Figure 4

Use of chimeric p6 lentiviral vector system for shRNA-mediated knockdown of transportin 3 in DC. DC were infected at an MOI of 5 with pLKO.1-pGK-GFP, harboring an shRNA specific for TNPO3 or a non-specific, scrambled shRNA control (shSC), as well as pMDL-X and pcVpx.myc. At 3 days post infection, cells were collected and either analyzed for GFP expression by fluorescence-activated cell sorter (a) or for mRNA expression levels of TNPO3 (b). For the latter, RNA was prepared and the reverse transcripts were quantified by quantitative real-time PCR using primers specific for TNPO3. The results were normalized to G6PDH and compared with DC infected with the control shRNA.


We report here on a modified lentiviral packaging vector that packages the SIV Vpx accessory protein, thereby allowing for improved transduction of myeloid cells. This strategy is similar to that developed by Goujon et al.,19, 20, 21, 25, 28 who used Vpx-containing VLP to treat DC prior to infection with lentiviral vector. In our approach, Vpx is packaged in the lentiviral vector virions themselves, obviating the need for pretreatment with Vpx-containing VLP. This approach would allow the use of Vpx-boosted lentiviral vectors in vivo where VLP would not be feasible or desirable. Comparison of the two strategies showed that they achieved a comparable efficiency of transduction. The current system requires transfection of 293T cells with five different plasmids. However, it may be possible to streamline the system by establishing a packaging cell line that stably expresses some of the components.

The infectivity of the virions on myeloid cells was dependent on the amount of Vpx packaged. Virions that contained a relatively small amount of Vpx were the most infectious on DC, demonstrating the effectiveness with which Vpx counteracts SAMHD1-mediated restriction in myeloid cells. Moreover, the effect is likely boosted by the fact that when a cell becomes productively infected, it has been exposed to many virions, each of which can deliver its content of Vpx into the cytoplasm to contribute to the depletion of SAMHD1. It might have been expected that VLP treatment would be more effective than direct packaging of Vpx because the VLP are added prior to the virus. This would cause the effective depletion of SAMHD1 and an increase in the dNTP level upon infection. However, providing Vpx to the cell by pretreatment with Vpx-containing VLP did not further augment infection of the Vpx-containing virus. This finding suggests that the packaged Vpx was sufficient to fully relieve the SAMHD1-mediated block.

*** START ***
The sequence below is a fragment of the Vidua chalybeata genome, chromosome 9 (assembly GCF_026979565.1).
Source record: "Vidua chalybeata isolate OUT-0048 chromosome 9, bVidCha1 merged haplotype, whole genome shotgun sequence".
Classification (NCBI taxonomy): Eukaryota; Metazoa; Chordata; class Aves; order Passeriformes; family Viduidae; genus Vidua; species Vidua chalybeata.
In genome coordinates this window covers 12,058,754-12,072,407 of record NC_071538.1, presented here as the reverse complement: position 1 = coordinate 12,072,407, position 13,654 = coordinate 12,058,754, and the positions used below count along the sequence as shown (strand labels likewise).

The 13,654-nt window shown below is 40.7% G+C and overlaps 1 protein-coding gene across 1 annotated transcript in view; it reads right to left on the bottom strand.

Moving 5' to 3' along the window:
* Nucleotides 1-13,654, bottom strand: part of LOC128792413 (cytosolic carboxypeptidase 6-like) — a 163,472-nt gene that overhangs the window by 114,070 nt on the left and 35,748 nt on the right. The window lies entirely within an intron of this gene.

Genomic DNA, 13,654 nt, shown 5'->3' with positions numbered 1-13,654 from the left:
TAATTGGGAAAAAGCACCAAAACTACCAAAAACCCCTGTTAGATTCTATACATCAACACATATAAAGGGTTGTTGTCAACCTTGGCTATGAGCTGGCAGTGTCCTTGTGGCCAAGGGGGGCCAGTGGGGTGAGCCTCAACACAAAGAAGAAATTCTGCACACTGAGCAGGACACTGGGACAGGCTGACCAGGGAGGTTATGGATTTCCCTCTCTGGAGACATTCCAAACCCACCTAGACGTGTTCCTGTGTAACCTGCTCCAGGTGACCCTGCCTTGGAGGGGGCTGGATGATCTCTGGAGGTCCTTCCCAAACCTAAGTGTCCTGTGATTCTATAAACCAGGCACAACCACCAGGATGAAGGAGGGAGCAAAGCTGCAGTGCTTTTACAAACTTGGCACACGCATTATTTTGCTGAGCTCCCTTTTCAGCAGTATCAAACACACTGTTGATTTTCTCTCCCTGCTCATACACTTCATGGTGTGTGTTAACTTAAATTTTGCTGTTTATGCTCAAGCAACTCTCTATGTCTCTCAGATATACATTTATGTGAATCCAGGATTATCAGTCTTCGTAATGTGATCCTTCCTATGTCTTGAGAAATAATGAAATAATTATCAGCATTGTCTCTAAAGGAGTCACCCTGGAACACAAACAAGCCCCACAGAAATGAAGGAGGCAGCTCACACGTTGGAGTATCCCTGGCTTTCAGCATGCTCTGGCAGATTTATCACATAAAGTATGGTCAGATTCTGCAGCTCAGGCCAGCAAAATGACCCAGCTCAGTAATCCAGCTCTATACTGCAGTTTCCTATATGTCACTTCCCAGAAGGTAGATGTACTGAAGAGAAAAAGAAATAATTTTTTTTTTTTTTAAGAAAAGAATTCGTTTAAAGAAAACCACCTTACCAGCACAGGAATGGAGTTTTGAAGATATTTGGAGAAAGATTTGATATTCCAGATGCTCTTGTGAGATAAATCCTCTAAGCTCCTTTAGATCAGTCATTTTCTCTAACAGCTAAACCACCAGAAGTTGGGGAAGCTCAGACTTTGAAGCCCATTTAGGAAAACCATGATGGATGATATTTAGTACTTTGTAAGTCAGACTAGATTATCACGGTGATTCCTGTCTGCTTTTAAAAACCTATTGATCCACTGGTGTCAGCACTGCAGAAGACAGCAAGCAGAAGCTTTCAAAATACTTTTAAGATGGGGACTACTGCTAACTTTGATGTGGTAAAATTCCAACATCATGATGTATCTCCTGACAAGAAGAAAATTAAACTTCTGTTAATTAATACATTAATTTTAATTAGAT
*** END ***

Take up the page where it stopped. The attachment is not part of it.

The Vpx-containing lentiviral vectors used in this report were VSV-G pseudotypes. As such, they infect DC and MDM cells but do not specifically target them. The vectors could be made more specific by pseudotyping with CCR5-tropic HIV-1 envelope glycoprotein, focusing them on CD4/CCR5+ cells. In addition, the Vpx-packaging lentiviral vectors reported here are based on HIV-1 but the approach could be applied to vectors based on other lentiviruses by introducing the Vpx packaging motif into their respective Gag protein.

Vpx-containing lentiviral vectors have potential applications for research and clinical use. In the laboratory, they offer the ability to efficiently knock down a gene of interest or to stably transduce the expression of an exogenous protein in myeloid cells. In addition, the vectors offer the possibility of genome-wide shRNA screening of primary myeloid cells or cell-lines for viral dependency genes. Large-scale screens have not been feasible in these cells because of the difficulty of introducing shRNA or siRNA into them. The high transduction efficiency of Vpx-containing shRNA lentiviruses may be sufficient to make such screening possible. Clinically, Vpx-containing lentiviral vectors could be useful for vaccine strategies that require antigen expression in myeloid cells. DC are professional antigen-presenting cells that have a central role in triggering adaptive and innate immune responses. They are relatively long-lived, offering the potential for sustained expression of transduced antigenic genes. A recent report in the vesicular stomatitis mouse model suggested that targeting of a subset of MDM is crucial for inducing a protective response to the infection.29 DC-based vaccines that are currently being evaluated in clinical trials are based on ex vivo pulsing of DC with tumor antigen peptide.30, 31, 32 Stable transduction of the cells using Vpx-containing lentivirus vectors might provide improved immunogenicity by stimulating a class I-restricted T-cell response to the encoded antigen.

Materials and methods

Cells and cell culture

293T cells were cultured in Dulbecco’s modified Eagle’s medium supplemented with 10% fetal bovine serum, penicillin and streptomycin. DC were cultured in RPMI 1640/5% human AB serum and antibiotics. Peripheral blood mononuclear cells were purified from normal human donor blood by Ficoll density gradient centrifugation. Monocytes were purified from healthy donor peripheral blood mononuclear cells by positive selection on anti-CD14-coated magnetic beads (Miltenyi Biotec Inc., Auburn, CA, USA) according to the manufacturer’s instruction. Bead-purified monocytes were typically >98% CD14+. Monocytes were differentiated to DC by culturing for 5–6 days with 50 ng ml−1 GM-CSF (Invitrogen Inc., Carlsbad, CA, USA) and 100 ng ml−1 IL-4 (R&D Systems, Minneapolis, MN, USA).